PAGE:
... but take the ugly, round, yellow surface for granted, or else improve it, and, instead of giving that refined, complex, delicate, but saddened and gloomy reflection in the polluted water, they clear it up with coarse flashes of yellow, and green, and blue, and spoil their own eyes, and hurt ours; failing, of course, still more hopelessly in touching the pure, inimitable light of waves thrown loose; and so Canaletto is still thought to have painted canals, and Vandevelde and Backhuysen to have painted sea, and the uninterpreted ...
— Modern Painters Volume I (of V) • John Ruskin

... "I have heard these things many times. You are unjust, but it does not hurt me. Only now you do not seem to have much strength to talk, and I have but little time to listen. I am engaged in a work ...
— Nostromo: A Tale of the Seaboard • Joseph Conrad

... "It hurt you to be left out, so don't inflict the same feeling on anybody else!" urged Mrs. Ramsay when her younger daughter demurred. "Two blacks never make a white! The best way of 'getting even' with people is to do them a kindness. That stops the whole thing and sets it into a different groove. ...
— Monitress Merle • Angela Brazil

... was wearing a frock-coat, had grey whiskers meeting under his chin, and declared on entering that Mr de Barral was his cousin. He hastened to add that he had not seen his cousin for many years, while he looked upon Fyne (who received him alone) with so much distrust that Fyne felt hurt (the person actually refusing at first the chair offered to him) and retorted tartly that he, for his part, had never seen Mr de Barral, in his life, and that, since the visitor did not want to sit down, he, Fyne, begged him to state his business ...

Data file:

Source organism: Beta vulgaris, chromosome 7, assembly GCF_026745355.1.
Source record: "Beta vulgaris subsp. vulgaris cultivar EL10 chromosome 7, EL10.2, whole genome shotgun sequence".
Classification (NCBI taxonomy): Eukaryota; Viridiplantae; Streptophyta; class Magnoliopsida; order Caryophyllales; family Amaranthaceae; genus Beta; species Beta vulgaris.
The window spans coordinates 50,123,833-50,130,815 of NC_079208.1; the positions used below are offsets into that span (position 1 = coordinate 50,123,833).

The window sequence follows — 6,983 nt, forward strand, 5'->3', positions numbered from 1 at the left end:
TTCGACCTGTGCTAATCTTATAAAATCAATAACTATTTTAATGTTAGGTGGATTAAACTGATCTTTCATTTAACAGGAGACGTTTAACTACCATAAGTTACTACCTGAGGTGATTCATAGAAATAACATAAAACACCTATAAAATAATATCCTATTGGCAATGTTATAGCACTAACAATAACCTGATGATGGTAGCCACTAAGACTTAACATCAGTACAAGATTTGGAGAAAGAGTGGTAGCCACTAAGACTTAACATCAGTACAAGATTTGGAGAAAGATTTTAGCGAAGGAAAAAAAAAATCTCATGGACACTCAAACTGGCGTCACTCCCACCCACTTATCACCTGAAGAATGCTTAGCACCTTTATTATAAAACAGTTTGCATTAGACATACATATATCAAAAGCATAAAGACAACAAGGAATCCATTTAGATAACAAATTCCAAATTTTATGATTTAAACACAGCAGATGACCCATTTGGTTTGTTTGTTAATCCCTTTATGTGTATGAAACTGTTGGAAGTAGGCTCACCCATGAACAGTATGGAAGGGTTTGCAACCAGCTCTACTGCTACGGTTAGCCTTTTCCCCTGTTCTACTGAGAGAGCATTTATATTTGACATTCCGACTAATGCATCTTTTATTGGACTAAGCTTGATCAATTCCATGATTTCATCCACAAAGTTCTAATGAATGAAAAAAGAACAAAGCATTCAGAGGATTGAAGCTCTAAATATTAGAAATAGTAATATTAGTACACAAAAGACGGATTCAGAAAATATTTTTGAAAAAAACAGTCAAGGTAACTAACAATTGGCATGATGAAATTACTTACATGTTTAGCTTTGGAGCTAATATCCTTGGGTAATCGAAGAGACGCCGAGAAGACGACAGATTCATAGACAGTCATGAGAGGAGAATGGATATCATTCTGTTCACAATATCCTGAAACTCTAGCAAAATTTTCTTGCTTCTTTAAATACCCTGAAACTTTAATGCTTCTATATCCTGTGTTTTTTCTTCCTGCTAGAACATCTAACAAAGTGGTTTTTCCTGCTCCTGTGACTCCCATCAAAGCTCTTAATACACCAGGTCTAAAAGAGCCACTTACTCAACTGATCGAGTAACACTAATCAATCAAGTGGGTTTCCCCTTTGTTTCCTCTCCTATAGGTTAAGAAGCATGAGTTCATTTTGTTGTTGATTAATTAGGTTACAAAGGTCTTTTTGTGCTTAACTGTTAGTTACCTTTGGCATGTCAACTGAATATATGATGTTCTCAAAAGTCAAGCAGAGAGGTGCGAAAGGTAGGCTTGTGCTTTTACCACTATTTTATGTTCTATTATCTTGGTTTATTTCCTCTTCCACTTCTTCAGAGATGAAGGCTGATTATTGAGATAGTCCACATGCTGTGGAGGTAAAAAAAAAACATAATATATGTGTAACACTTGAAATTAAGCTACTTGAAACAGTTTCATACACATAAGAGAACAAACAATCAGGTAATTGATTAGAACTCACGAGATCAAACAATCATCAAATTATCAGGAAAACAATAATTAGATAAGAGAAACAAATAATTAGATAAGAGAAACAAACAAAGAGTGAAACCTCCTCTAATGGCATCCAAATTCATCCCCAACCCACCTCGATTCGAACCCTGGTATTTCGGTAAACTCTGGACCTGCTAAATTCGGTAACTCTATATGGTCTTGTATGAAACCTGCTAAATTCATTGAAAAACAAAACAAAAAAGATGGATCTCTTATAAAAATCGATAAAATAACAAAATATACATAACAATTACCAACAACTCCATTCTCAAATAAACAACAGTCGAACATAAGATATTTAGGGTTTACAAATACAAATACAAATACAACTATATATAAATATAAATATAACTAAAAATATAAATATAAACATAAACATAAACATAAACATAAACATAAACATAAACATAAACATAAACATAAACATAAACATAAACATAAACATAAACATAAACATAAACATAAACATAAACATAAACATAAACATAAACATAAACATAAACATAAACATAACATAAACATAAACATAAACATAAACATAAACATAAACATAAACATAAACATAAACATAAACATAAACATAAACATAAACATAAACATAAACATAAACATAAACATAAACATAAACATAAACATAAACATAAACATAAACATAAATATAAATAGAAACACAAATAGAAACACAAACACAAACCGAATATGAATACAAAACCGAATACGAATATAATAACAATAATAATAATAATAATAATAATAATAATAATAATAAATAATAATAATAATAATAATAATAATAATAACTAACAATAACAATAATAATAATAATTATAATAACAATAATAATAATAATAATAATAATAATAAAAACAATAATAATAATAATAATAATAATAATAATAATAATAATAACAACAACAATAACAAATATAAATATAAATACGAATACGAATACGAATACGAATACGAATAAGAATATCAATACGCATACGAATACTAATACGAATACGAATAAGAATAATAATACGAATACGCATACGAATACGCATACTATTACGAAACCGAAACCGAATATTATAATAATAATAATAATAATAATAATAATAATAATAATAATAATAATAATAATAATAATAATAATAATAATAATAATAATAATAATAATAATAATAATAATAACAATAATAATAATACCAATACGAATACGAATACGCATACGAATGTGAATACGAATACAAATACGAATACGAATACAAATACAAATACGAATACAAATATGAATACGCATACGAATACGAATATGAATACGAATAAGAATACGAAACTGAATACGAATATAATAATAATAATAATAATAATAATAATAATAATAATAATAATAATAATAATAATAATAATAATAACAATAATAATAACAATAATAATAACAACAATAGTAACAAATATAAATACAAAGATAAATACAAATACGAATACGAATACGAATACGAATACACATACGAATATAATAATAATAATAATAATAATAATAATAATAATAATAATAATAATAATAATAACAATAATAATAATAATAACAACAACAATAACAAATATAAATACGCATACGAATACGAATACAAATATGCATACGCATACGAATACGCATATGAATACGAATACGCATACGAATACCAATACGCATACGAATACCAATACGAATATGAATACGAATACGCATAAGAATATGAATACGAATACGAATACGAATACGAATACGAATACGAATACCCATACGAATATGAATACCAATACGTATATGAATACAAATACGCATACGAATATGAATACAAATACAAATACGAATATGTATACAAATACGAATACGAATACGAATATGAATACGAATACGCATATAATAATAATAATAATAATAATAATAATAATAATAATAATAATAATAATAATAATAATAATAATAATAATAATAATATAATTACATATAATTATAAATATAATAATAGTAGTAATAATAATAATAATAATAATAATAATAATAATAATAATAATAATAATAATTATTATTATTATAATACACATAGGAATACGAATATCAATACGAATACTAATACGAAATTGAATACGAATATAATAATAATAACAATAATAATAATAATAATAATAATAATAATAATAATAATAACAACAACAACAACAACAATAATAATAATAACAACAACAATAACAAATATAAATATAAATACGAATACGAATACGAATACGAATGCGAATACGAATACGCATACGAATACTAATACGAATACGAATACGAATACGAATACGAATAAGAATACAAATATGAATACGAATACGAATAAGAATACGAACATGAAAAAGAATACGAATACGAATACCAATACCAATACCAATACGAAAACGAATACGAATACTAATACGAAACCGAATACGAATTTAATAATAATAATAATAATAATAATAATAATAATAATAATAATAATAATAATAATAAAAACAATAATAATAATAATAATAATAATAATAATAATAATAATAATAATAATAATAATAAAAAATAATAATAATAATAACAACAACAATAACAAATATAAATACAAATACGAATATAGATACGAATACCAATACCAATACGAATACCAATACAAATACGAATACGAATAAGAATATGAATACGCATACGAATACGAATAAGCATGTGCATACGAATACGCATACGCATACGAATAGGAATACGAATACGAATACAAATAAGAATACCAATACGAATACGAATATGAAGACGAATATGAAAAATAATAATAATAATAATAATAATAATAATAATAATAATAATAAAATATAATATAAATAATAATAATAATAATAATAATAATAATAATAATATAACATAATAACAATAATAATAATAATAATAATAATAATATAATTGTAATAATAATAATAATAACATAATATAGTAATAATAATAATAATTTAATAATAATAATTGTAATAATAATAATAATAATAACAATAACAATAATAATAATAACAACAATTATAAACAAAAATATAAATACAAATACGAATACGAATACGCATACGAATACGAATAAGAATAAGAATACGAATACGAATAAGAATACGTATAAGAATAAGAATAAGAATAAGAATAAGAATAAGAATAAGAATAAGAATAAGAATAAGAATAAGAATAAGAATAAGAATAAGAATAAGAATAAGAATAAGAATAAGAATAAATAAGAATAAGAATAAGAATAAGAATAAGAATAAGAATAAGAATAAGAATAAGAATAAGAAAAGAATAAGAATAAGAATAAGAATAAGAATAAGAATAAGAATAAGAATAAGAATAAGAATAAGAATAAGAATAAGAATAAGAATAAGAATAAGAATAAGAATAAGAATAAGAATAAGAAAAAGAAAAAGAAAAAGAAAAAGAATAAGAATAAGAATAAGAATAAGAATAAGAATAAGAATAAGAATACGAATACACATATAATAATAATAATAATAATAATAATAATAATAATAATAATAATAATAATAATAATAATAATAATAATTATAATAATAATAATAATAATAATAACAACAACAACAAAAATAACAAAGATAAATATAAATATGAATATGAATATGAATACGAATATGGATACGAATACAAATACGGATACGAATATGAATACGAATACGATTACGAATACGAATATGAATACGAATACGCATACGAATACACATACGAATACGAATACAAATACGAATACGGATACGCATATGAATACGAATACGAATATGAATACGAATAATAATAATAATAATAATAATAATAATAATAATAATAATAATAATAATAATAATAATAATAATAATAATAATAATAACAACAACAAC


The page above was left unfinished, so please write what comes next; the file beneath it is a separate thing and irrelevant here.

— Chance - A Tale in Two Parts • Joseph Conrad

... be delivered. Their tyrants shall be trampled down in "blood flowing up to the horse bridles," and they shall reign in glory. "Here is the faith and the patience of the saints," trusting that, if "true unto death, they shall have a crown of life," and "shall not be hurt of the second death," but shall soon rejoice over the triumphant establishment of the Messiah's kingdom and the condign punishment of his enemies who are now "making themselves drunk with the blood of the martyrs of Jesus." The Beast, described ...
— The Destiny of the Soul - A Critical History of the Doctrine of a Future Life • William Rounseville Alger

... hit the horse or not Melville could not say, though the animal showed no signs of being hurt: but the lad was so indignant that he levelled his own weapon, and, pointing the muzzle out of ...
— The Story of Red Feather - A Tale of the American Frontier • Edward S. (Edward Sylvester) Ellis

... not knowing what answer to give to it; and they have met this week, doing nothing but expecting the solution of the judges in this point. My Lord tells me he do believe this Commission will do more hurt than good; it may undo some accounts, if these men shall think fit; but it can never clear an account, for he must come into the Exchequer for all this. Besides, it is a kind of inquisition that hath seldom ...
— Diary of Samuel Pepys, Complete • Samuel Pepys

... telling the governor. He would immediately ask the governor what was to be done. You will see what I have done. Of course I must tell the governor before the end of February, as I cannot get the money in any other way. But that I will do. It does seem hard upon him. Not that the money will hurt him much; but that he would so like to ...